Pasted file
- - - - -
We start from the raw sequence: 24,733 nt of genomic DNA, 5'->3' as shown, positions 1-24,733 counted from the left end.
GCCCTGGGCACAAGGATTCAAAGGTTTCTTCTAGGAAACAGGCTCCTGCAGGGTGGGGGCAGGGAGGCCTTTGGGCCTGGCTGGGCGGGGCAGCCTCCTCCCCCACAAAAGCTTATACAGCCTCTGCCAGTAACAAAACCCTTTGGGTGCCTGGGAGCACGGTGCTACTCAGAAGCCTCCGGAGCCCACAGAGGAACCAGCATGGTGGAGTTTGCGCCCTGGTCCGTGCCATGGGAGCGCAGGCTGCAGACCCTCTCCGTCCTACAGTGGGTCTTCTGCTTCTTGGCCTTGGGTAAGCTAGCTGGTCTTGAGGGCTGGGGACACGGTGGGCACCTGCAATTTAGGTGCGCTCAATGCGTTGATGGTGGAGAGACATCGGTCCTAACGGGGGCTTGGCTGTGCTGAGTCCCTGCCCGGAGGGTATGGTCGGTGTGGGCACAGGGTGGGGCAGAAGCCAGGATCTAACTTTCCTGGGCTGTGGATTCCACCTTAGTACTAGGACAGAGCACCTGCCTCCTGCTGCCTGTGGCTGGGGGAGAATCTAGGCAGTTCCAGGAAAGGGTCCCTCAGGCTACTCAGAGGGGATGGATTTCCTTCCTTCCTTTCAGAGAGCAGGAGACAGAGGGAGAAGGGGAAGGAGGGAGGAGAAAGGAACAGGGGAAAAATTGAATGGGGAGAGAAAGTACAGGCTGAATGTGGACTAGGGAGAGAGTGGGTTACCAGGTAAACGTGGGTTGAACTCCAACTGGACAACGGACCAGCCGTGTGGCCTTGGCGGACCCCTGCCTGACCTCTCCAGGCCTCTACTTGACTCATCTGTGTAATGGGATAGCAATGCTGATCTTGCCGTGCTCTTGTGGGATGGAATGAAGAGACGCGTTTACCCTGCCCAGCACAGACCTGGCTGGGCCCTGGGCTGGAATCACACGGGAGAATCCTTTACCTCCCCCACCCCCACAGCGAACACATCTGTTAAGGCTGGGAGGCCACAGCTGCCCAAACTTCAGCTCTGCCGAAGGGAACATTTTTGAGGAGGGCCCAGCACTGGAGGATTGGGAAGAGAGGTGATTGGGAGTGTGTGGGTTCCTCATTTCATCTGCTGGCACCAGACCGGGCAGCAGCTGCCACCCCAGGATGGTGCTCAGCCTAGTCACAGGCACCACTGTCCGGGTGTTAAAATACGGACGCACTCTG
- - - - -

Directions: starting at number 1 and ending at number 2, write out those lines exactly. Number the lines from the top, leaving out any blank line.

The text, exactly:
We start from the raw sequence: 24,733 nt of genomic DNA, 5'->3' as shown, positions 1-24,733 counted from the left end.
GCCCTGGGCACAAGGATTCAAAGGTTTCTTCTAGGAAACAGGCTCCTGCAGGGTGGGGGCAGGGAGGCCTTTGGGCCTGGCTGGGCGGGGCAGCCTCCTCCCCCACAAAAGCTTATACAGCCTCTGCCAGTAACAAAACCCTTTGGGTGCCTGGGAGCACGGTGCTACTCAGAAGCCTCCGGAGCCCACAGAGGAACCAGCATGGTGGAGTTTGCGCCCTGGTCCGTGCCATGGGAGCGCAGGCTGCAGACCCTCTCCGTCCTACAGTGGGTCTTCTGCTTCTTGGCCTTGGGTAAGCTAGCTGGTCTTGAGGGCTGGGGACACGGTGGGCACCTGCAATTTAGGTGCGCTCAATGCGTTGATGGTGGAGAGACATCGGTCCTAACGGGGGCTTGGCTGTGCTGAGTCCCTGCCCGGAGGGTATGGTCGGTGTGGGCACAGGGTGGGGCAGAAGCCAGGATCTAACTTTCCTGGGCTGTGGATTCCACCTTAGTACTAGGACAGAGCACCTGCCTCCTGCTGCCTGTGGCTGGGGGAGAATCTAGGCAGTTCCAGGAAAGGGTCCCTCAGGCTACTCAGAGGGGATGGATTTCCTTCCTTCCTTTCAGAGAGCAGGAGACAGAGGGAGAAGGGGAAGGAGGGAGGAGAAAGGAACAGGGGAAAAATTGAATGGGGAGAGAAAGTACAGGCTGAATGTGGACTAGGGAGAGAGTGGGTTACCAGGTAAACGTGGGTTGAACTCCAACTGGACAACGGACCAGCCGTGTGGCCTTGGCGGACCCCTGCCTGACCTCTCCAGGCCTCTACTTGACTCATCTGTGTAATGGGATAGCAATGCTGATCTTGCCGTGCTCTTGTGGGATGGAATGAAGAGACGCGTTTACCCTGCCCAGCACAGACCTGGCTGGGCCCTGGGCTGGAATCACACGGGAGAATCCTTTACCTCCCCCACCCCCACAGCGAACACATCTGTTAAGGCTGGGAGGCCACAGCTGCCCAAACTTCAGCTCTGCCGAAGGGAACATTTTTGAGGAGGGCCCAGCACTGGAGGATTGGGAAGAGAGGTGATTGGGAGTGTGTGGGTTCCTCATTTCATCTGCTGGCACCAGACCGGGCAGCAGCTGCCACCCCAGGATGGTGCTCAGCCTAGTCACAGGCACCACTGTCCGGGTGTTAAAATACGGACGCACTCTG